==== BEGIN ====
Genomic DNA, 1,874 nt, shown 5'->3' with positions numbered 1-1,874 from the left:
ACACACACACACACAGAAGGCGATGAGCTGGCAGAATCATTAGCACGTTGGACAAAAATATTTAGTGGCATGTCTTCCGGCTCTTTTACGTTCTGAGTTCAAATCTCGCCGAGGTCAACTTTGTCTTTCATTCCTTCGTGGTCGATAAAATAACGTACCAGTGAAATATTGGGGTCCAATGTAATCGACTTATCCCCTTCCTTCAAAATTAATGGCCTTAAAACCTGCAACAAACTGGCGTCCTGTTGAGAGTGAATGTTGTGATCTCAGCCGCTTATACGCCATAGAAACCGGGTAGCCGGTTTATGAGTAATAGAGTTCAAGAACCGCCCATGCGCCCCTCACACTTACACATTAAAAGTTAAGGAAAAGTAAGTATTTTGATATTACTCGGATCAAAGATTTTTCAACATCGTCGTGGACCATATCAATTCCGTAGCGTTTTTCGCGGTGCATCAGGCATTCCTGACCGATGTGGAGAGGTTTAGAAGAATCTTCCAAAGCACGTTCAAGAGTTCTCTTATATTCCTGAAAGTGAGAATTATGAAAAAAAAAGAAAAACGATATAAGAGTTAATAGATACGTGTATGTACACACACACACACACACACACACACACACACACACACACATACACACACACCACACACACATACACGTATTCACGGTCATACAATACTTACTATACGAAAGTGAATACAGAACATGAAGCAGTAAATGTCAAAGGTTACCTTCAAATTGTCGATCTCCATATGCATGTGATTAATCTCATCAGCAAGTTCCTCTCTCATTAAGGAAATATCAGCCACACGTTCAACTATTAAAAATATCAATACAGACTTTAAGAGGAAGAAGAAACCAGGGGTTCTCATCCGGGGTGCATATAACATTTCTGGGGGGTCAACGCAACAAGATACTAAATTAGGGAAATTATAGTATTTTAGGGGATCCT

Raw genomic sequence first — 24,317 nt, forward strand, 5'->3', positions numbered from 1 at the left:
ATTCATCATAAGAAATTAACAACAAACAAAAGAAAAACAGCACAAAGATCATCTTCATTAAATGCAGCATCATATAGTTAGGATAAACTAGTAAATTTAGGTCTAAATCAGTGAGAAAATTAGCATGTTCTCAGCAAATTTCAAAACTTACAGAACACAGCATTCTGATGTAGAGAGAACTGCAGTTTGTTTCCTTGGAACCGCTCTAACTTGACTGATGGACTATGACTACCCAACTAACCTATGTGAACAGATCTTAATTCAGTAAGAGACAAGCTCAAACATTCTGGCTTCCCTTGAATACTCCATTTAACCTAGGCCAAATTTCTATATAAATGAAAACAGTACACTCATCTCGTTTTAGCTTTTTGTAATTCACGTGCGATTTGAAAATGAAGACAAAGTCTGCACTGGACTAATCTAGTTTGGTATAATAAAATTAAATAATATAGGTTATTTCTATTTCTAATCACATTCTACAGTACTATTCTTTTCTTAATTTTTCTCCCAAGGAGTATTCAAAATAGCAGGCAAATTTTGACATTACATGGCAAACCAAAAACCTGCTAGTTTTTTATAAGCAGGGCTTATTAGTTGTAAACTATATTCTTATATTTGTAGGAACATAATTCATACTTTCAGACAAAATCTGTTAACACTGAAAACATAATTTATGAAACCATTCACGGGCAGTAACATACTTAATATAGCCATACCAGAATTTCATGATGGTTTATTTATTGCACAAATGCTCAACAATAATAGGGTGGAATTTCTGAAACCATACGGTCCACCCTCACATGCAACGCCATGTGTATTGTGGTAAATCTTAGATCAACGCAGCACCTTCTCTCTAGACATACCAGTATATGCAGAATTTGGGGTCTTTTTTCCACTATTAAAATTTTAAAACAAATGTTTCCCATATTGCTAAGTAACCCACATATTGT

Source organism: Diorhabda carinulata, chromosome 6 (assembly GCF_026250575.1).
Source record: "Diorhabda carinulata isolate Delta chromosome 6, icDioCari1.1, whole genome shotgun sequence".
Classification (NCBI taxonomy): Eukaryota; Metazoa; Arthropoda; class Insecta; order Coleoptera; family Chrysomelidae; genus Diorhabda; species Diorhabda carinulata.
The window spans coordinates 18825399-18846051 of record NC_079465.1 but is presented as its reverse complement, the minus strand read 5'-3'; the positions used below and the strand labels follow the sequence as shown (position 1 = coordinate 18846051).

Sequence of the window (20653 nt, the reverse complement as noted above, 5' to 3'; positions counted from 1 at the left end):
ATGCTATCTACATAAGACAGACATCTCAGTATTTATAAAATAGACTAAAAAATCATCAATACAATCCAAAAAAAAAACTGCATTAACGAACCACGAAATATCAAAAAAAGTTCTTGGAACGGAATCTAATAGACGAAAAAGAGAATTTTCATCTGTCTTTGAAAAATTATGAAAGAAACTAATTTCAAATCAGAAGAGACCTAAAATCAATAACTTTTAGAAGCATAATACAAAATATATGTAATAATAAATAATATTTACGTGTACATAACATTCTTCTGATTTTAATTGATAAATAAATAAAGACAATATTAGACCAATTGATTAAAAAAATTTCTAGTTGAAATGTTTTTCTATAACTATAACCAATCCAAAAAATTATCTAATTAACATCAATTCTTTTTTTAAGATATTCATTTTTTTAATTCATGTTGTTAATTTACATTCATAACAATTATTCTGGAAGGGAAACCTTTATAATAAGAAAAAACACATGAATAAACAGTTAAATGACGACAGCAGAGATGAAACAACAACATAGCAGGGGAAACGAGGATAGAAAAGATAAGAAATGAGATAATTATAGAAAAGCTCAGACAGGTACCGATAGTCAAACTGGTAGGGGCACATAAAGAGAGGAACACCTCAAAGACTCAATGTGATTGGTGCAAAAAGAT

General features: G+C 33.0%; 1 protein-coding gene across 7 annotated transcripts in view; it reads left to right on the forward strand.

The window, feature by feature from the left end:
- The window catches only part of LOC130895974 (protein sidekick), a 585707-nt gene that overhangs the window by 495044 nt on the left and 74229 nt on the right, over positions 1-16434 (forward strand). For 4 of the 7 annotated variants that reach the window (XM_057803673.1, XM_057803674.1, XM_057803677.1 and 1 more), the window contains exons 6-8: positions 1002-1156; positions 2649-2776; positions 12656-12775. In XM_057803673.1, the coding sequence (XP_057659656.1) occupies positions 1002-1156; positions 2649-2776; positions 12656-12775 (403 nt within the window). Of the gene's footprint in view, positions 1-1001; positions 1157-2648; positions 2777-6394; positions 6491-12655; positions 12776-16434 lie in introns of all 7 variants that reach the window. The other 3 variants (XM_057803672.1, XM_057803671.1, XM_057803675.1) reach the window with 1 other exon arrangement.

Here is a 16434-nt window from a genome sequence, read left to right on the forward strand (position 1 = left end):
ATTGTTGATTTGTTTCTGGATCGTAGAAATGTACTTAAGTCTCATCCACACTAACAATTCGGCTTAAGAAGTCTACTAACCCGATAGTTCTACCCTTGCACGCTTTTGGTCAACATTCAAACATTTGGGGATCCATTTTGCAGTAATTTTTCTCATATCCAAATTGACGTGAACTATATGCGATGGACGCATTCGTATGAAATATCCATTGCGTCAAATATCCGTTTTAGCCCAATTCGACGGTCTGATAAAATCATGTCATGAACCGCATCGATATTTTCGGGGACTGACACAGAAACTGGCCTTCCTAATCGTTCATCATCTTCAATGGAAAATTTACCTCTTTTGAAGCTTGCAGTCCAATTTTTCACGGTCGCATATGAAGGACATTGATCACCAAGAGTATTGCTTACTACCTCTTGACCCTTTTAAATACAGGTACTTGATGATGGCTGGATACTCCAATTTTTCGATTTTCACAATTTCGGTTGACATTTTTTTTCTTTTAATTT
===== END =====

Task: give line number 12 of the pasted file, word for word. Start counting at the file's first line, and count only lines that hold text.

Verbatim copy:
The window, feature by feature from the left end: